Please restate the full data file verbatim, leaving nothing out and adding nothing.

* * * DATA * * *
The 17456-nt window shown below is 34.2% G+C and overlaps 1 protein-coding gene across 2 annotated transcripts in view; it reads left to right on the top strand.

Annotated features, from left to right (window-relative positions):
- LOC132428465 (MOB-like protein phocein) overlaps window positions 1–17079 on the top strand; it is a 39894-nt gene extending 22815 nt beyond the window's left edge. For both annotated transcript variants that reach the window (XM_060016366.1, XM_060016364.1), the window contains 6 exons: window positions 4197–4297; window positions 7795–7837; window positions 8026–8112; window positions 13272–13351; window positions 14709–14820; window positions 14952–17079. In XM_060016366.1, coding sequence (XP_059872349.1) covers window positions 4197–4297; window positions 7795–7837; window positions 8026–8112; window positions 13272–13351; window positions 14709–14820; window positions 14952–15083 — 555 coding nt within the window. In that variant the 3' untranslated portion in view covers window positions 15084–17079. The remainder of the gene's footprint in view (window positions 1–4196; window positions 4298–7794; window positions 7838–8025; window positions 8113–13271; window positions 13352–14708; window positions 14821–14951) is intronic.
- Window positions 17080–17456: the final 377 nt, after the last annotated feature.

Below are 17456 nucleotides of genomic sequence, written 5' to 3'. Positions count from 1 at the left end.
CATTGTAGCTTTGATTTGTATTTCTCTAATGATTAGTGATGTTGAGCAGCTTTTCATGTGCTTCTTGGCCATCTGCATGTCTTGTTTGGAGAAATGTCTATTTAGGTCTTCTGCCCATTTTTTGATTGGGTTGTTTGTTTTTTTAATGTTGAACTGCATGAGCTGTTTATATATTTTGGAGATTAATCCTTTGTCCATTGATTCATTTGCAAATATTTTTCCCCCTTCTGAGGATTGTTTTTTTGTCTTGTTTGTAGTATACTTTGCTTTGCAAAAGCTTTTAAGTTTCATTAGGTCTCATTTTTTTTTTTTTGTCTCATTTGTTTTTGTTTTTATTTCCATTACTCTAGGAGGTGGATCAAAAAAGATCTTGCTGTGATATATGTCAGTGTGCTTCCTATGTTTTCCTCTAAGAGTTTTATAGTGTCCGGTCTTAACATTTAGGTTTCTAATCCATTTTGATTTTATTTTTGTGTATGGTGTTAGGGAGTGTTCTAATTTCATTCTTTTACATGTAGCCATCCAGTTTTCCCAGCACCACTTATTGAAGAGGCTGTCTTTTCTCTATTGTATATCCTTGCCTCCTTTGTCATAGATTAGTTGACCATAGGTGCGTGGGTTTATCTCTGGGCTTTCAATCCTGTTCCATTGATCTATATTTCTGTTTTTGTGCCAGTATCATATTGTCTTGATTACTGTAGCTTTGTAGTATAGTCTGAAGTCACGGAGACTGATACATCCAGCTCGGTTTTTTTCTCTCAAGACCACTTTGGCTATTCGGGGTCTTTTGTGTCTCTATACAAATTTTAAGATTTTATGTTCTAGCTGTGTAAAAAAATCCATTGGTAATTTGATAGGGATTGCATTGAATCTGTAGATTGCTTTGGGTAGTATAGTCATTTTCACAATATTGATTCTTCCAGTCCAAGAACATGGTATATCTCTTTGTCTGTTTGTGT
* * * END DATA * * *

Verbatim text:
The 17456-nt window shown below is 34.2% G+C and overlaps 1 protein-coding gene across 2 annotated transcripts in view; it reads left to right on the top strand.

Annotated features, from left to right (window-relative positions):
- LOC132428465 (MOB-like protein phocein) overlaps window positions 1–17079 on the top strand; it is a 39894-nt gene extending 22815 nt beyond the window's left edge. For both annotated transcript variants that reach the window (XM_060016366.1, XM_060016364.1), the window contains 6 exons: window positions 4197–4297; window positions 7795–7837; window positions 8026–8112; window positions 13272–13351; window positions 14709–14820; window positions 14952–17079. In XM_060016366.1, coding sequence (XP_059872349.1) covers window positions 4197–4297; window positions 7795–7837; window positions 8026–8112; window positions 13272–13351; window positions 14709–14820; window positions 14952–15083 — 555 coding nt within the window. In that variant the 3' untranslated portion in view covers window positions 15084–17079. The remainder of the gene's footprint in view (window positions 1–4196; window positions 4298–7794; window positions 7838–8025; window positions 8113–13271; window positions 13352–14708; window positions 14821–14951) is intronic.
- Window positions 17080–17456: the final 377 nt, after the last annotated feature.

Below are 17456 nucleotides of genomic sequence, written 5' to 3'. Positions count from 1 at the left end.
CATTGTAGCTTTGATTTGTATTTCTCTAATGATTAGTGATGTTGAGCAGCTTTTCATGTGCTTCTTGGCCATCTGCATGTCTTGTTTGGAGAAATGTCTATTTAGGTCTTCTGCCCATTTTTTGATTGGGTTGTTTGTTTTTTTAATGTTGAACTGCATGAGCTGTTTATATATTTTGGAGATTAATCCTTTGTCCATTGATTCATTTGCAAATATTTTTCCCCCTTCTGAGGATTGTTTTTTTGTCTTGTTTGTAGTATACTTTGCTTTGCAAAAGCTTTTAAGTTTCATTAGGTCTCATTTTTTTTTTTTTGTCTCATTTGTTTTTGTTTTTATTTCCATTACTCTAGGAGGTGGATCAAAAAAGATCTTGCTGTGATATATGTCAGTGTGCTTCCTATGTTTTCCTCTAAGAGTTTTATAGTGTCCGGTCTTAACATTTAGGTTTCTAATCCATTTTGATTTTATTTTTGTGTATGGTGTTAGGGAGTGTTCTAATTTCATTCTTTTACATGTAGCCATCCAGTTTTCCCAGCACCACTTATTGAAGAGGCTGTCTTTTCTCTATTGTATATCCTTGCCTCCTTTGTCATAGATTAGTTGACCATAGGTGCGTGGGTTTATCTCTGGGCTTTCAATCCTGTTCCATTGATCTATATTTCTGTTTTTGTGCCAGTATCATATTGTCTTGATTACTGTAGCTTTGTAGTATAGTCTGAAGTCACGGAGACTGATACATCCAGCTCGGTTTTTTTCTCTCAAGACCACTTTGGCTATTCGGGGTCTTTTGTGTCTCTATACAAATTTTAAGATTTTATGTTCTAGCTGTGTAAAAAAATCCATTGGTAATTTGATAGGGATTGCATTGAATCTGTAGATTGCTTTGGGTAGTATAGTCATTTTCACAATATTGATTCTTCCAGTCCAAGAACATGGTATATCTCTTTGTCTGTTTGTGT